I'm sure the Osprey will be a little confused by the glaring absence of their former nesting pole and their convenient perch on the back pole, but when they scope out the new platform, I think they'll be quite pleased. If I were an Osprey, I'd move in. But then again, I'm not an Osprey, so we'll just have to wait and see.

The new platform was designed and constructed by local artist and naturalist, Brent Spink, and John Brenneman, Research Project Coordinator for the Kalamazoo Nature Center. John was approached by Garry Griffith, Director Environmental Field Services for Georgia Pacific, to orchestrate the nest relocation. Terra Contracting (contracted by Georgia Pacific) brought in it's fine crew to tear down the old nesting pole and help raise the new platform.

In the meantime, I'm busy rounding up all the necessary components for a nest-cam that we hope to install the week of March 19th. We've gotta hustle since Karen Chadwick spotted an Osprey March 15th, perched on one of the utility poles on the eastern side of the GP lot. It may or may not be one of our birds. According to Brenneman, that's also the earliest sighting of an Osprey returning to our area. Previously, the earliest recorded sighting for Kalamazoo County was March 27th. With these record setting temperatures for March, it's no surprise. Times are a changin'.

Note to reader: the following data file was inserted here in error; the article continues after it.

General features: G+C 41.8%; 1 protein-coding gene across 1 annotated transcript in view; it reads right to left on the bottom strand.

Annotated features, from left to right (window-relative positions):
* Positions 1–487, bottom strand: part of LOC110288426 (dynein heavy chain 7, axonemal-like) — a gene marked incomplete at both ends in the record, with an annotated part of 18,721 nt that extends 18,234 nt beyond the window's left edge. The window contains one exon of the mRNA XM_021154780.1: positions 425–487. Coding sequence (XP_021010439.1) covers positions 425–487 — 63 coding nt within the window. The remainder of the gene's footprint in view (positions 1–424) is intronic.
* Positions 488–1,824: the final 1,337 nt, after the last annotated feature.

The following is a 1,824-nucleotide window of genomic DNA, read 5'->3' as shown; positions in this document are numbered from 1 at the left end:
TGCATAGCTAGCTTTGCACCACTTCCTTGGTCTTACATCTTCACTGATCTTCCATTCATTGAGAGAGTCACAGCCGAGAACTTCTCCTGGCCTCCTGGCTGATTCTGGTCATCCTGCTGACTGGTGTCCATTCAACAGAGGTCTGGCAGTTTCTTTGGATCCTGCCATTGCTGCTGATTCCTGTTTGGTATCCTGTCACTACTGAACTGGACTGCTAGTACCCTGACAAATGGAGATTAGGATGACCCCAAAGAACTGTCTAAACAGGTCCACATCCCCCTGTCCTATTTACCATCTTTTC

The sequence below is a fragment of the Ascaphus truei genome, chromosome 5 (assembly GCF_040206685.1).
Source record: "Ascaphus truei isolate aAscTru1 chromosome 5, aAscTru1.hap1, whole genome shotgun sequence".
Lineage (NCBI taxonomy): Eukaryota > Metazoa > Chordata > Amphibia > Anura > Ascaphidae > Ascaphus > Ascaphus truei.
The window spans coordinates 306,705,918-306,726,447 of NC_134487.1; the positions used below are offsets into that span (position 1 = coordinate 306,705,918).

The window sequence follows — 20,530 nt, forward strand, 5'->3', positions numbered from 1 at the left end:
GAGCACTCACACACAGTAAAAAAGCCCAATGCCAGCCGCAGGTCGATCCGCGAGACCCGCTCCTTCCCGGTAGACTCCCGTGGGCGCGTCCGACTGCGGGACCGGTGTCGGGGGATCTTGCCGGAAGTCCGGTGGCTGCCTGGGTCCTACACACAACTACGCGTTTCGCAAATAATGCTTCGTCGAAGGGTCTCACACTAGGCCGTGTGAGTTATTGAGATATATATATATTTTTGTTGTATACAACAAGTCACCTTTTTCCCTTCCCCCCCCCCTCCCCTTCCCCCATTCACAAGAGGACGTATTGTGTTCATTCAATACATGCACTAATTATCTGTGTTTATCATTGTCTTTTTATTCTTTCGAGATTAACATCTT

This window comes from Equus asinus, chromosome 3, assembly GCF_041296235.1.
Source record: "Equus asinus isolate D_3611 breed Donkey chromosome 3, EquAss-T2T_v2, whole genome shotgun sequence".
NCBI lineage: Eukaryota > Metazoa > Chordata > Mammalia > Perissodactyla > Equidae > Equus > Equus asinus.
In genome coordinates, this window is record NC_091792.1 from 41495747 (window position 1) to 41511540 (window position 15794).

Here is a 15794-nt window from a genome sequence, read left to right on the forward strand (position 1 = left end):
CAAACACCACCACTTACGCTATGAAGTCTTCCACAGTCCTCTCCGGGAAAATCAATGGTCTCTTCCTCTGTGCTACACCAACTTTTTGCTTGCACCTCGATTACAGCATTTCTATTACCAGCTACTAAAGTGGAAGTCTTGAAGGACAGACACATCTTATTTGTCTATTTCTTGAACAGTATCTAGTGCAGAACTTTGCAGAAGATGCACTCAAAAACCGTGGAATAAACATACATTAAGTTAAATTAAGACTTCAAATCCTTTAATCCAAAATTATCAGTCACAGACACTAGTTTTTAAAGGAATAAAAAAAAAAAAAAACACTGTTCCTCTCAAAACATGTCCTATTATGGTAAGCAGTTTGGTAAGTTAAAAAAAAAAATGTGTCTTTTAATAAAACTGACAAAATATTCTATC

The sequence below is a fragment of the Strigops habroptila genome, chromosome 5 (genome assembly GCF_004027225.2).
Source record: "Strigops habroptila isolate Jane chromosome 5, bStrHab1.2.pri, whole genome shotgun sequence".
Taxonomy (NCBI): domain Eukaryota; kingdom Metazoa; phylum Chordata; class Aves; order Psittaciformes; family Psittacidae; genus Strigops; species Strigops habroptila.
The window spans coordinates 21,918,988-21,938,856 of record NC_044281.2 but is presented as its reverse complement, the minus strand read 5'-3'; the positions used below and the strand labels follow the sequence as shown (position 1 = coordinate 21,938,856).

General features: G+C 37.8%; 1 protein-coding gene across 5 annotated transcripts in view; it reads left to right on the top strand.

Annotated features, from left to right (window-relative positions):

Wednesday, March 7, 2012


In a roundabout way, Kickstarter really got the funding rolling for HOPE HATCHES. We didn't reach or goal but we reached nearly $10,000 in pledges and we've decided that would be enough to proceed with the project. To compensate for the funding gap, we'll be conducting a local fundraising event sometime in the future and we'll have to extend the completion date for the doc further into 2013. 

The main thing is we can continue with the project!

In order to proceed though, we're counting on every one of the Kickstarter backers to re-contribute* to the project by either writing a check or donating to HorsePower Pictures through PayPal. That way we can tap the tremendous amount of support that came out of our Kickstarter campaign.

If you want to write a check, make it out and send to:

HorsePower Pictures
579 Nazareth Rd.
Kalamazoo, MI  49048

If you want to contribute online, click on the DONATE button in the upper right hand corner and it will take you to my PayPal account where you can make a secure contribution.

Which ever way you choose to donate, please include your full address and e-mail address. We need to have both so we can thank you accordingly and stay in touch using either means of communication. 

As they say in the film business: "Take two". Now let's rebuild the nearly $10,000 we raised the first time around.

Thank you to everyone for your patience and support.

* By donating to HorsePower pictures, you are not contributing twice. Your Kickstarter donation was never withdrawn from your account since we didn't reach our funding goal. 

If you'd like to learn more about WHEN HOPE HATCHES, click HERE.